It sounded like a hymn, but I knew it wasn't a hymn. I grew up in a very religious family, so I knew lots of hymns, but I also knew that hymns almost without fail, rely on singular pronouns. And this song was had the, the spiritual heft of a hymn, but it was plural and that was really powerful. So I wanted that song and I took it home and we had that iconic appliance of the 1960s, the Hi-Fi, you know, with the little crappy television in the middle and a crappy radio on one side and the crappy phonograph on the other. And I sat down and I listened to this album. And it was not at all. I had expected, I don't know really what I expected, but it was a live recording of course, of a concert, and I had never been to a concert, so I didn't know what happened at them. This was a complete surprise. I thought I knew what concerts were—a bunch of people watching somebody show off, and this wasn't that at all. I mean the first song or two, was Pete, you know, playing the banjo and singing Lady Margaret, but then he got everybody singing and it was remarkable.
Clip of group harmony
And it was a harmony and everything, and people singing at the, you know, it's just singing out and I grew up Catholic and I didn't know that human beings could sound that way. Just being so invested in the music. And then there was the songs themselves, and he sang a whole bunch of songs by other writers. It took a long time for him to sing a song that he had written. And if you think about it from this perspective now, how many people who write songs would go out there and do the entire first half of their show with traditional songs and songs composed by other people? Pete, from the very beginning, had a different mission.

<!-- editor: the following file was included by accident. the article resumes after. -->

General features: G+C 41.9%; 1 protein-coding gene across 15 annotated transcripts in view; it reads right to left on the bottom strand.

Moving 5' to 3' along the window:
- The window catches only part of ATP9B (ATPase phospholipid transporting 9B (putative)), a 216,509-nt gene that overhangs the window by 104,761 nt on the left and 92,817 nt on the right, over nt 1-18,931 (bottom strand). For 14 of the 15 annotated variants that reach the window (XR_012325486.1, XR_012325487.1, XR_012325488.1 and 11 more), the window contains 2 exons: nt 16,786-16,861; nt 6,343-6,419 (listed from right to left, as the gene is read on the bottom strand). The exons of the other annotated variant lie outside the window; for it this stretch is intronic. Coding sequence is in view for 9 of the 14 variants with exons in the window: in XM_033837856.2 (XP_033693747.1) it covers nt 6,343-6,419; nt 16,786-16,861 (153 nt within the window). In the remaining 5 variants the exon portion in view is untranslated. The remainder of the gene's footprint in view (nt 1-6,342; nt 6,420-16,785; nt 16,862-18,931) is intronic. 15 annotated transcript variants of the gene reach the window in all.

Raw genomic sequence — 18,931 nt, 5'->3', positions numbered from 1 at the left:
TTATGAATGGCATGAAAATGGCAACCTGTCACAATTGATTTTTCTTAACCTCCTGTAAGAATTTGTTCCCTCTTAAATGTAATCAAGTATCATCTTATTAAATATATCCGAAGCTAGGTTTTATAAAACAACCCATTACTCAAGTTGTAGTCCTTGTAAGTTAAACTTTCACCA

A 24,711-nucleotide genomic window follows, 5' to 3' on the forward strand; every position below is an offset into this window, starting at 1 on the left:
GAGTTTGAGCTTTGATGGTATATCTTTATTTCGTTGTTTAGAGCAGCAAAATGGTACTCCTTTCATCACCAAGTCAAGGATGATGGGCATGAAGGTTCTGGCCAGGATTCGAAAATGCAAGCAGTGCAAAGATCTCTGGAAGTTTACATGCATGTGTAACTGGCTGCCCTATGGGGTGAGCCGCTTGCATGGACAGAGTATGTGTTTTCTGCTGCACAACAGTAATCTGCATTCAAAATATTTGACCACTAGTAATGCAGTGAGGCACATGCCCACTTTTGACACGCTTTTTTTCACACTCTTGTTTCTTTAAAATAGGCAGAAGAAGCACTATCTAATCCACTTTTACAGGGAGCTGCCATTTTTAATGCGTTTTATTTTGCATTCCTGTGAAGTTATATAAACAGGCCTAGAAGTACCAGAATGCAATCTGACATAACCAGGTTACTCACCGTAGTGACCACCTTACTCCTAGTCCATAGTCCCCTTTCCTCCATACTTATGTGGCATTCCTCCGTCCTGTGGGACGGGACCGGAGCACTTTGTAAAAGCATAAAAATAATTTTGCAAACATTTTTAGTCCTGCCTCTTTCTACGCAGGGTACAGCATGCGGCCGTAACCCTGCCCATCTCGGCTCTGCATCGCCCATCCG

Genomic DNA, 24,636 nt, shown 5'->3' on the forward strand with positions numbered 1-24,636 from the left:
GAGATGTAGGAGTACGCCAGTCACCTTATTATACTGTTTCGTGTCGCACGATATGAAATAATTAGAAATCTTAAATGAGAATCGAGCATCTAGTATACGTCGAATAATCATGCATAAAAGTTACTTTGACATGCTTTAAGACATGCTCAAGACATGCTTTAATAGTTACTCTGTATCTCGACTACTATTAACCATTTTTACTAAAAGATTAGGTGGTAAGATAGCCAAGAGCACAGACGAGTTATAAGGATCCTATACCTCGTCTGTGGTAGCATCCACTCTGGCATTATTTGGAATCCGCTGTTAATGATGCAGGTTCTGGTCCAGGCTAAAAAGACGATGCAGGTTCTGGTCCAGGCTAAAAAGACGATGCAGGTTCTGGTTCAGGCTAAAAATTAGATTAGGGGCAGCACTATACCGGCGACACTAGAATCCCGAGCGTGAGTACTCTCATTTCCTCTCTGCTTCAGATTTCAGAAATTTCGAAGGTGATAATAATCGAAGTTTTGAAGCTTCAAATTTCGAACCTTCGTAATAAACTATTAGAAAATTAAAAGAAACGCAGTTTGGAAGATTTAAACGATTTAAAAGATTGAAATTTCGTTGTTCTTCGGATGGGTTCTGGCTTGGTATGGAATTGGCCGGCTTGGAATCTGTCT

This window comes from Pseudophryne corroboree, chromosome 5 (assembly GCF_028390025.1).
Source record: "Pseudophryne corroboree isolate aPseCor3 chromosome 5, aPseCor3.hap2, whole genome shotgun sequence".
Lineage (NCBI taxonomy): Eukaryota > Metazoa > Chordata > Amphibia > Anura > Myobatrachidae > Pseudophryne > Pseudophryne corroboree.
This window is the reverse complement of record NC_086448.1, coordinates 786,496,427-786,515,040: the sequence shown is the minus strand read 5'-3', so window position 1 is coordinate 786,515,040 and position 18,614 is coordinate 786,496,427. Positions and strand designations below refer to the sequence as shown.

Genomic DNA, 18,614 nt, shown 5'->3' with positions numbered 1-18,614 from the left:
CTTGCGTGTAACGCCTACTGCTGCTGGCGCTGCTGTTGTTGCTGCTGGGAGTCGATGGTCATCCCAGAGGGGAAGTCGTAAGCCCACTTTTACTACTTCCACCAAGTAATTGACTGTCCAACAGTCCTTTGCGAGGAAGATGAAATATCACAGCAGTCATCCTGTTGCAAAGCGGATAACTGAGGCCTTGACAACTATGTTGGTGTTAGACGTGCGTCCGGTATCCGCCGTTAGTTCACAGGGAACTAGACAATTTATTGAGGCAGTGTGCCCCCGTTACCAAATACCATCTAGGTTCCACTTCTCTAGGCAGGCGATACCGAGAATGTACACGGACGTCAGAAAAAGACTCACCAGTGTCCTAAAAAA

I remember that being the day after the 10th listening of this album, at first I wanted to be a part of that audience and then I thought, I want to do that. I, I want to be able to create this event that involves people and moves people and brings the world inside and tells everybody that I'm not doing this on my own. Here's Bob Dylan, Here’s, you know, Tom Paxton.
Well May Instr.